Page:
Category Archives: gear

Outdoor Labs: Dean Cummings Talks About H2O Skis

Dean Cummings H2O heli skiingUS Ski Team member, winner of the 1995 World Extreme Skiing Ski Championship, ‘hundreds of ski mountaineering first descents’, appeared in 43 ski vids, and ‘playing a vital role in the success of pioneering Alaska helicopter skiing‘…

‘One of the 48 Most Influential Skiers of Our Time’ -Powder Magazine.

Yeah, I believe I’ll sit and listen to what this cat has to say about his skis.

Horns up to the Ripper Dave Schipper of Outdoor Labs for the heads up on the latest project in Dean’s lifelong devotion to skiing. About 5 months ago [my bad]. Looking forward to hearing what you think about ’em. New website’s sick.

The Rock Starr Splitty

After 17 years of shreddin’ the peaks surrounding our fair valley, the Rock Starr may no longer be in Chamonix but that doesn’t mean he’s given up on livin’ the dream. No sirree. In his signature style he gives the down low on making your own split board.

Make Your Own Splittie by the Rock Starr Jonny Barr

After years of snowshoeing around the alps as a snowboarder it was time for a change. I’d sold this idea to punters over 10 years ago when Zero G got some of the first Burton split boards in Europe to test. I went out with a good hiking buddy and to our surprise broke both the set-ups within 20 minutes of hiking up the GM. This was enough to keep the snowshoes from getting dusty and not touching this kinda set up until it was fully sorted. But all them years ago  a small Canadian company by the name of Voilé were developing a product which has not changed to this day. All it has done is fine tune its range of boards for all shapes and sizes of backcountry snowboarders.

Splitboarding has now had a large amount of media and film footage thanks to snowboarding legend Jeremy Jones. By producing a movie called Deeper he has opened many people’s eyes to this style of backcountry riding. This is what got me thinking about this great idea once again and looking closer into how I can save money on sorting out a sick backcountry set up … by splitting my own board.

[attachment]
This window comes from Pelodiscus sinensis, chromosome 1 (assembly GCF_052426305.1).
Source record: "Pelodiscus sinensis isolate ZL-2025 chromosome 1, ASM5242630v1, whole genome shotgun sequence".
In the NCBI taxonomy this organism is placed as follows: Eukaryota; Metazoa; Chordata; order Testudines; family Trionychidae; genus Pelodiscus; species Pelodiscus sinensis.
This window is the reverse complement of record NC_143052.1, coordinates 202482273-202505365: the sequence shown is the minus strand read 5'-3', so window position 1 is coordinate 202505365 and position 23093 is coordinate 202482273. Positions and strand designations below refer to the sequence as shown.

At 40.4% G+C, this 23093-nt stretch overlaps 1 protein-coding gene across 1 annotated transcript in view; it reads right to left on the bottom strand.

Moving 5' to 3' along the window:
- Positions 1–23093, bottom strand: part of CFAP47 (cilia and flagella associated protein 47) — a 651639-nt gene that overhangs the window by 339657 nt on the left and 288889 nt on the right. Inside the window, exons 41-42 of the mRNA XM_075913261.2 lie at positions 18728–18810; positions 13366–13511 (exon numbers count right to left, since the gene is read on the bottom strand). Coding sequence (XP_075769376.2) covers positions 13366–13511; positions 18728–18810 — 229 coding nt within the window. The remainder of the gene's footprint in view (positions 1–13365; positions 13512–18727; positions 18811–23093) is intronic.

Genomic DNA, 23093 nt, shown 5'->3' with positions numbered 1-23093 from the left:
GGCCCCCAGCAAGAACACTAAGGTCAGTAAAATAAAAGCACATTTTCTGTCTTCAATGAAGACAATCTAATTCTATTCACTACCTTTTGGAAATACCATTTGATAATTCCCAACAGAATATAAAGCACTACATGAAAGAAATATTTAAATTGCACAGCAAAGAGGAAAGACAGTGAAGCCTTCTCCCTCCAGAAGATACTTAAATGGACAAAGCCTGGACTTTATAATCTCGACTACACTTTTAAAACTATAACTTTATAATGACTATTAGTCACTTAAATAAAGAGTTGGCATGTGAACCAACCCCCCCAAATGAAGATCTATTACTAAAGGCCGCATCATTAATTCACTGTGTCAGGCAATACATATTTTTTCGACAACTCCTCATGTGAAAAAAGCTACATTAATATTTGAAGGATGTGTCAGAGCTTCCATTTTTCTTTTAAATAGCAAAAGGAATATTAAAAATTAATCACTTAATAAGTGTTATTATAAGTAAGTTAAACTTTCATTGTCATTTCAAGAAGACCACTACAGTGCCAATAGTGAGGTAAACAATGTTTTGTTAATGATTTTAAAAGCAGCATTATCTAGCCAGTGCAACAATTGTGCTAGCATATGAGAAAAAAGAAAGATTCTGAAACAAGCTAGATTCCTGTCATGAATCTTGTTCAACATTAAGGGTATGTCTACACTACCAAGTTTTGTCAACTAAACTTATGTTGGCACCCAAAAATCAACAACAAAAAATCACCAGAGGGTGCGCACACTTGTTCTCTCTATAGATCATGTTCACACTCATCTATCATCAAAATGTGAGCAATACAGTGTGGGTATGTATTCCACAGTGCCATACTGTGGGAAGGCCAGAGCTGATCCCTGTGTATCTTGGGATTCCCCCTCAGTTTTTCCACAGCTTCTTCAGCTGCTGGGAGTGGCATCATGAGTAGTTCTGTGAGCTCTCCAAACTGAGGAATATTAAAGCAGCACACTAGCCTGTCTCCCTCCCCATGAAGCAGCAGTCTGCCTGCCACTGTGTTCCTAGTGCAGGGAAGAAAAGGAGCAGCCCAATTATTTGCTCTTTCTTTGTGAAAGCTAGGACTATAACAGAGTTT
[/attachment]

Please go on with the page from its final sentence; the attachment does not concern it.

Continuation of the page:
It’s not cheap by any means: Voilé sell a split kit for around £150, the skins are about £120 and to top that off you need the crampons which are about £80. Don’t forget a board which is not a load of crap as it’s going to get you down some of the best powder you can get your beady eyes on, plus it needs to be able to soak up some juicy cliff drops as well.

Once you have got the Voilé split-kit and board, read the instructions and get your DIY head on. If you’re all a bit clueless you can go on YouTube and find out how the pros split a board, to give you peace of mind. I went out and got a £9 ripsaw from Tesco’s super store and had most of the other bits in my tool kit.  The only thing I didn’t have was some sort of glue and varnish to seal the cut edge and holes in the board. I used yacht varnish rather than glue, as it’s one of the best water repellents around plus it only cost me £4.50 for a wee tin and £3.99 for araldite glue for the T-bolt holes.

Touring template

And for God’s sake wear some goggles when cutting the board! The fibreglass in the top sheet of your board goes every where when you’re cutting it, so be warned. It can really mess with your eyes if you’re not careful and you need to see them lines you’re going to drop. So make sure they’re covered – your snowboarding goggles will work a treat.